Use the Big Al tool again to layout the sides of the tenon. Flip the timber 180 degrees and repeat. This one was a little blurry, sorry.



Cut the tenon, drill the peg hole (draw bored to the shoulder). I drill in about 2 1/2" so I don't have to drill from the other side, and taper and chamfer the tenon. This is the last time the joist will be this side up.



Flip the log over and chop the last part of the of the end detail away. Finish the tenon and taper and chamfer. There is some nice mold growing on this one, but it brushes right off with water and a brush. This is not the time of year to be working fresh pine.



Hew the bottom, and add it to the pile.



Altogether, this is about an hour and a half. That doesn't include moving timbers and sweeping up and all the other hidden things that eat up time.
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Offline timberwrestler

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Re: Log Joist, step by step.
« Reply #1 on: July 22, 2012, 08:08:35 PM »
Nice Dave.  It's fun doing barny work, where you get to do your finishes with an axe.  I'll make it down there one of these days.  And certainly let me know when they're going up.

Online Dave Shepard

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Re: Log Joist, step by step.
« Reply #2 on: July 22, 2012, 09:07:26 PM »
No idea when they are going up, but they should both be finished this year, unless we find something else to do outside and put the barn work off for inside work this winter.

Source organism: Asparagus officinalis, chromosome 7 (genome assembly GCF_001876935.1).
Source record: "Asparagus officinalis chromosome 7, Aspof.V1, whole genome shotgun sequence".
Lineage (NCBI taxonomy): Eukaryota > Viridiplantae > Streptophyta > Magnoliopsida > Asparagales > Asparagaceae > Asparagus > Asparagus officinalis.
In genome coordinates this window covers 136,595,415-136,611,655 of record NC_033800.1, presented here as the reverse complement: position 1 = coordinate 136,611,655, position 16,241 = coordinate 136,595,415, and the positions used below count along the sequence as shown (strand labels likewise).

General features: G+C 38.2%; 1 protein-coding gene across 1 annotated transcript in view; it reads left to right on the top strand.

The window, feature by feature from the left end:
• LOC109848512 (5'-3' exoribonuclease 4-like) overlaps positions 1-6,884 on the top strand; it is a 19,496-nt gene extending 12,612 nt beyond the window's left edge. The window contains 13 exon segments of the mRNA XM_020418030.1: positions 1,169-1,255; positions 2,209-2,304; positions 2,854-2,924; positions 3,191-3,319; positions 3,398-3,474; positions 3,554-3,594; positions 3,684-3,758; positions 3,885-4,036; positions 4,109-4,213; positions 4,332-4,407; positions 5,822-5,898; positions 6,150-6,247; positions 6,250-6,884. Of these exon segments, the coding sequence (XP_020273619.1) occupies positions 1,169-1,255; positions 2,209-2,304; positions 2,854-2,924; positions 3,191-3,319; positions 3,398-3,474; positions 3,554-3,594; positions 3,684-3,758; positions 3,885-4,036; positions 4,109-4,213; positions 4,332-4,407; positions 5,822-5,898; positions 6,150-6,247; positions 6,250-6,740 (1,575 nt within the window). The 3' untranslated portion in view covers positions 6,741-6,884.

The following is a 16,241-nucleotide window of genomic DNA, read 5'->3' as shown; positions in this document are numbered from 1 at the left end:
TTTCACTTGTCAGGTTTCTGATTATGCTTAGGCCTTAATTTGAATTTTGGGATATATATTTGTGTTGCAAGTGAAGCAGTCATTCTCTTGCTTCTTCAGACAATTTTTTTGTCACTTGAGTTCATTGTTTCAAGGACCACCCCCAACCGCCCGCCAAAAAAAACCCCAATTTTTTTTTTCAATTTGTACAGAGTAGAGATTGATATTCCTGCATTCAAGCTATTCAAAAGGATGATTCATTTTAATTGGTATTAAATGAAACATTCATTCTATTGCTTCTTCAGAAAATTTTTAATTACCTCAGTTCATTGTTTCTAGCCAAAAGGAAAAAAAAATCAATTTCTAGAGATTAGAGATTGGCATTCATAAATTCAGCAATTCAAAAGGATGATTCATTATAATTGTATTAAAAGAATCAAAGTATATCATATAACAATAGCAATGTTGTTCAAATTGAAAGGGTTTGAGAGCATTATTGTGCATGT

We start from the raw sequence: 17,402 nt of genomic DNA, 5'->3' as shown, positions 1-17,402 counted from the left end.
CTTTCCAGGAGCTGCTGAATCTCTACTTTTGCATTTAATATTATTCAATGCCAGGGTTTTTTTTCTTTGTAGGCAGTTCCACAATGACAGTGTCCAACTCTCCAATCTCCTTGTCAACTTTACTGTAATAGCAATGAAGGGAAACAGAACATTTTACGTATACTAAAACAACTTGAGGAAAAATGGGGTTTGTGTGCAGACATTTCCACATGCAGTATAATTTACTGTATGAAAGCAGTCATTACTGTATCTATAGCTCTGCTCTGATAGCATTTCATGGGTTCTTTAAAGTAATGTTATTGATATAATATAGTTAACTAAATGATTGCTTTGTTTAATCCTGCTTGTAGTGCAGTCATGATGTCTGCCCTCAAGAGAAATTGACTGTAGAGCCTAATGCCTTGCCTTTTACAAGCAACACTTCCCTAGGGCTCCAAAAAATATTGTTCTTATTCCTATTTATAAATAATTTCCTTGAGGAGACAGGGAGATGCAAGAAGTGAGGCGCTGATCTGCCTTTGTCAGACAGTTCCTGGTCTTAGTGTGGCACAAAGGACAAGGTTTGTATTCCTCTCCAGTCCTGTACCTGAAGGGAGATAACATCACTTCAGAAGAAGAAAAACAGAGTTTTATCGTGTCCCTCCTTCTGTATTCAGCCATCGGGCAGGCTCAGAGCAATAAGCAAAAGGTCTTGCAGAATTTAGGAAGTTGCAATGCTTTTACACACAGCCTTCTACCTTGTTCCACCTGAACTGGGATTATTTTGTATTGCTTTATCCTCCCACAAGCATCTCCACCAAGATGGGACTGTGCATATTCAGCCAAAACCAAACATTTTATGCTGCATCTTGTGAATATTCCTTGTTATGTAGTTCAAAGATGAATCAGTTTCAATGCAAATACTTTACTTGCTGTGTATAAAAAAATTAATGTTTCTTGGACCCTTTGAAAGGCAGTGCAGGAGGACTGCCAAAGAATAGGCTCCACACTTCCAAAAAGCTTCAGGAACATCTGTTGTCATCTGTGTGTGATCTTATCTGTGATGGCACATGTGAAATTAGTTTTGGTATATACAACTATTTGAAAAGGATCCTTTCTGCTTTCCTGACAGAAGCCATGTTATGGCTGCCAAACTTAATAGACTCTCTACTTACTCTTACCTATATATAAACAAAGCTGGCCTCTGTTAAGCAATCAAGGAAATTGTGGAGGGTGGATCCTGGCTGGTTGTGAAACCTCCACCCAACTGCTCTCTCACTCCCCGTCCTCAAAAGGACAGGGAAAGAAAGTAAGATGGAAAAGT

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Offline Mad Professor

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Re: Log Joist, step by step.
« Reply #3 on: July 24, 2012, 03:26:30 AM »
Hi Dave, nice work.


Do you have the timber with the original master scribings for the layout? 

Could do all this with a divider/compass, and to hell with the square and rulers

E.g there should be circle(s) to define the the layout of each tennon, layout starts from the timber centerline/chalkline as above. Each timber has a circle which defines the timber width at hewing......


Offline routestep

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Re: Log Joist, step by step.
« Reply #4 on: August 11, 2012, 10:01:43 AM »
Nice work. Would you tell me the cutting tools used. I'm guessing a small hewing axe, a saw, a chisel and hand plane. Maybe not the hand plane.

Also the depth and width of the joist and size of tenon and peg hole. Are the bents only 9 ft apart?

I'd like to build a mini New World Dutch Barn sometime.

Online Dave Shepard

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Re: Log Joist, step by step.
« Reply #5 on: August 11, 2012, 10:49:24 AM »
The tenons are 2"/2" and 4 7/8" long. Peg hole is 1", 2" off the shoulder.

I used a framing square and Big Al tool for layout, 2" chisel and slick, and my 36" scoring axe for the chopping.

These joists are in the narrower outer aisle of the floor. The narrow aisle is 10'-1/4" from the outside of the building to the reference face of the purlin sill. The outside sill is 12" wide, and the joists are housed 1/2" on each end, so the overall shoulder to shoulder length is 9'-1 1/4". The wide aisle is 12'-1/4", so Jack specified oak for that side.
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Offline routestep

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Re: Log Joist, step by step.
« Reply #6 on: August 12, 2012, 12:35:44 PM »
A joist with a five inch tenon and a one inch peg. It's really locked in place well.

Thanks for the info. I generally make tenon 3 to 3.24 inches maybe 3.5 and use a 13/16 peg, if I peg it at all. Drop-ins are only 2 to 2.5.

I think I'll lengthen my tenons, might as well go with what stood the test of time. I'll keep my pegs small.

Is that a typical tenon or unique?

Thanks again